Right on cue (according to the list and timeline of radiation side effects), I woke up one morning after two weeks of treatment with a burning, tender scalp, and hair on my pillow. Over the next few days it just slid out from the whole target area, with nice clean lines marking where the zapping rays were focused. I even began to fill a Ziploc bag with the hair as it departed, thinking it might make a nice souvenir or something, but I soon gave up and pushed the bag away from me in disgust, mostly due to the peeling scalp that was stuck in there with it. There's only so much I can take when it comes to icky things, and icky peeling scalp and dander bleh all clumped up and tangled in loads of hair is one of those things that makes me recoil slightly. Abjection of own body. I do admit freely that I have always had a smelly scalp anyway, and that my hair basically reeks within a day of shampooing it, but I would always try to not think about it and just let other people deal with it when they brush past or reach in for a hug. Shrug. I don't care. Smell my hair. Take a whiff, if you dare. HA.

But no longer, for about two-thirds have disappeared, and I threw away the baggie.

It was startling, actually, to see how easily it came out, and how it thinned. Thinned. I began to feel uneasy when I looked in the mirror and saw the sparse bits of fluff and increasingly long stretches of incredibly velvety smooth slap-head territory. I never thought that I would be so affected by the process of hair loss. All the support literature I had on hand - it all repeats how devastating the situation is for many cancer people, especially for women, and it encourages wigs and cosmetics and provides general tips for maintaining cultural beauty standards by buying stuff ....... But ....... there's something more to it. A fear that is the fear, I imagine, many men tend to have of baldness. I never truly, fully empathized with that fear. I did not understand it. When your hair glides out of burnt follicles and not even stubble is left behind. I didn't expect. So now genuine solidarity. It was no longer a casual or messy or sloppy boring or intentionally silly look in the ways I usually throw together, but one that was out of my control and almost unbearably hideous. Perhaps that's the bigger issue - the complete lack of control, and for better or for worse I do not like lacking control. That's what this is all about at the core, actually. I don't like that there's something inside my skull that is trying to take over the living organism that is me. Easy to say I should think positively and get on with life and happy and chin up when the reality is that life is getting on with me via a death monster that, frankly, while tedious at best, is mostly a motherfucker and has blades at my throat at all times. So in that sense, relinquishing the need for at least some control is not optional.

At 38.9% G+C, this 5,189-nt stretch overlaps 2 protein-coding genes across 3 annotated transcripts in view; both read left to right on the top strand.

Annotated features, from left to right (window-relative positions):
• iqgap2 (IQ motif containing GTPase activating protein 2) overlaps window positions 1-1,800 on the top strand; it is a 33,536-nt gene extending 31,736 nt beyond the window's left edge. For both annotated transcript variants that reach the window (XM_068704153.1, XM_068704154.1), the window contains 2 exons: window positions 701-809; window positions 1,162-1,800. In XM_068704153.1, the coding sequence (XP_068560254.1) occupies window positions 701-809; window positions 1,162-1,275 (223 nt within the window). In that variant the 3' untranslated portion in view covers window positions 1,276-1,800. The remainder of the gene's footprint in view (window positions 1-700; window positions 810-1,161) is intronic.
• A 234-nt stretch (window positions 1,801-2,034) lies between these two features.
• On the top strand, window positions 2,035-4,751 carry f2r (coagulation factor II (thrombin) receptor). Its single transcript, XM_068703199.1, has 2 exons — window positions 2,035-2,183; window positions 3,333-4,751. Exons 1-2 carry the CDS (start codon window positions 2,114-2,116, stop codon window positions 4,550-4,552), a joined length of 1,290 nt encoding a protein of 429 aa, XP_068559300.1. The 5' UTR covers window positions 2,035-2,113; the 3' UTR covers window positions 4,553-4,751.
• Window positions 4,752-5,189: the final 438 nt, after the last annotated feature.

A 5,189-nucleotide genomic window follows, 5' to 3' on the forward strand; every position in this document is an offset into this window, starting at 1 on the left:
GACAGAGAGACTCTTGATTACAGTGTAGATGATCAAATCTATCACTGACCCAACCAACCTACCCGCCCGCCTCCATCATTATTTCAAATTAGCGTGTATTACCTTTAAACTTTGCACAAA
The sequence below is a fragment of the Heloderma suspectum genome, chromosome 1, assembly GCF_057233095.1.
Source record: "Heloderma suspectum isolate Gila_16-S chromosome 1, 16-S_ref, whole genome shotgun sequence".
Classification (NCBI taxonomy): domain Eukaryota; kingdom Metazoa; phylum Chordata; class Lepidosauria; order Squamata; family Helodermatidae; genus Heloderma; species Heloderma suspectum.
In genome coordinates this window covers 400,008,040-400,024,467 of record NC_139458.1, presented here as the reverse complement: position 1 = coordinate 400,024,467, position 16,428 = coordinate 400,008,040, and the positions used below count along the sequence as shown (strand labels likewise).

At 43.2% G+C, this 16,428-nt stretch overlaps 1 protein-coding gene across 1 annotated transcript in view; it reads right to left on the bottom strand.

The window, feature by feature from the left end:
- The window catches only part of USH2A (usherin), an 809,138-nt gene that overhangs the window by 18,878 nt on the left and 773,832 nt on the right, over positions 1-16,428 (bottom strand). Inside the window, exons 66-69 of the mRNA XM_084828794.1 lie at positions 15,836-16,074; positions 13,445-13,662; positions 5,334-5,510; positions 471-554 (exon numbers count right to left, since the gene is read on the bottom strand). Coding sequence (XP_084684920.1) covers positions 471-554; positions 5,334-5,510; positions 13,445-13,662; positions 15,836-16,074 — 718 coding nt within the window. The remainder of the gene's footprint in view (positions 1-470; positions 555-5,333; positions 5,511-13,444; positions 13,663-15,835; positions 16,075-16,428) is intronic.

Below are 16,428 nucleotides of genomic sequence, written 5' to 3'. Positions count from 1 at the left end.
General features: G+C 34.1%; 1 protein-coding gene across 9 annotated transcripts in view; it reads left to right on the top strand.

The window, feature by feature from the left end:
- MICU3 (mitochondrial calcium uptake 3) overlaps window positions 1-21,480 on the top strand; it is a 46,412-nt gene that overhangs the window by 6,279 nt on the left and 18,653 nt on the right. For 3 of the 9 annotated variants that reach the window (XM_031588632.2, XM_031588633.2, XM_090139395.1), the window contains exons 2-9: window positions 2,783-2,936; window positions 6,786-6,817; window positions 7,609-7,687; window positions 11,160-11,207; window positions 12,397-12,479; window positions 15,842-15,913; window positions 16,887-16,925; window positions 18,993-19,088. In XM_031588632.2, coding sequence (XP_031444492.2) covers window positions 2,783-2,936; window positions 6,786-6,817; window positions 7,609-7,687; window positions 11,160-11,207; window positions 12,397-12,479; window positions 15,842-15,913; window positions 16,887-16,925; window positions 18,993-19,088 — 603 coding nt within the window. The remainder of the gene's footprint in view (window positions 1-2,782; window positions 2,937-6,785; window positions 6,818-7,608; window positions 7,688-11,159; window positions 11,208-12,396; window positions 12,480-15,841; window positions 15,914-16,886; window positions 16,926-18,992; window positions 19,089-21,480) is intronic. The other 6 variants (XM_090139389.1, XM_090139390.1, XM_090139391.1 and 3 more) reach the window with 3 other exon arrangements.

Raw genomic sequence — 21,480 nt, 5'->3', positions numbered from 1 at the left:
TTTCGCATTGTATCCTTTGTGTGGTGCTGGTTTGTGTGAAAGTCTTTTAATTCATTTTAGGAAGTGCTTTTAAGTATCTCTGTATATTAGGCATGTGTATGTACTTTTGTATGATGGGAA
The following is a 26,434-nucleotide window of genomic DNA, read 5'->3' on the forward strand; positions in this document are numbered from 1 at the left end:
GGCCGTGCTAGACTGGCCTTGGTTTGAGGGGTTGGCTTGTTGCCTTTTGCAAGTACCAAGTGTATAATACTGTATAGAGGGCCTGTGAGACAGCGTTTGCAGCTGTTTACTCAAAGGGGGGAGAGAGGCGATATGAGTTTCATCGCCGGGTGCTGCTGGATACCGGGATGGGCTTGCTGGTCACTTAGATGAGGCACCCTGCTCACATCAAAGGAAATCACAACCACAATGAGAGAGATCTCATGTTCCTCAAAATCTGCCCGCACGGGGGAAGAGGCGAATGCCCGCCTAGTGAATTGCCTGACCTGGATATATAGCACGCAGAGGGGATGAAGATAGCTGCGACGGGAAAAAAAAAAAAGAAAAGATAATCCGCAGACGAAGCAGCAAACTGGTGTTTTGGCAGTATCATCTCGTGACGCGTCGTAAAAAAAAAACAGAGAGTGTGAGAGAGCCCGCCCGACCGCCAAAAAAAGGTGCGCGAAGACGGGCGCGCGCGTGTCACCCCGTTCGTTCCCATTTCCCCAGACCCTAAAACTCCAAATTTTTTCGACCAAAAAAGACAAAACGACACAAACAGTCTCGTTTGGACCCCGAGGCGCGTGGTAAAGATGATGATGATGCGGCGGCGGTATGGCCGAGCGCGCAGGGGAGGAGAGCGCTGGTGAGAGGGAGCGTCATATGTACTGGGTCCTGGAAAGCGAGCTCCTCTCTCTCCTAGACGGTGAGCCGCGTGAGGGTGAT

But back, specifically, to the hair. I have always taken charge of my hair and changed it into either fabulous styles, or into outright disasters that I've pretended were intentional because that's just how I roll. I had no fear of shaving the unaffected parts (and leaving a nice lengthy bit in the back), and I'll happily continue if need be. And once the radiation is done (next week - I can't believe it's nearly finished!), it should grow back, even if mutated. I am fortunate.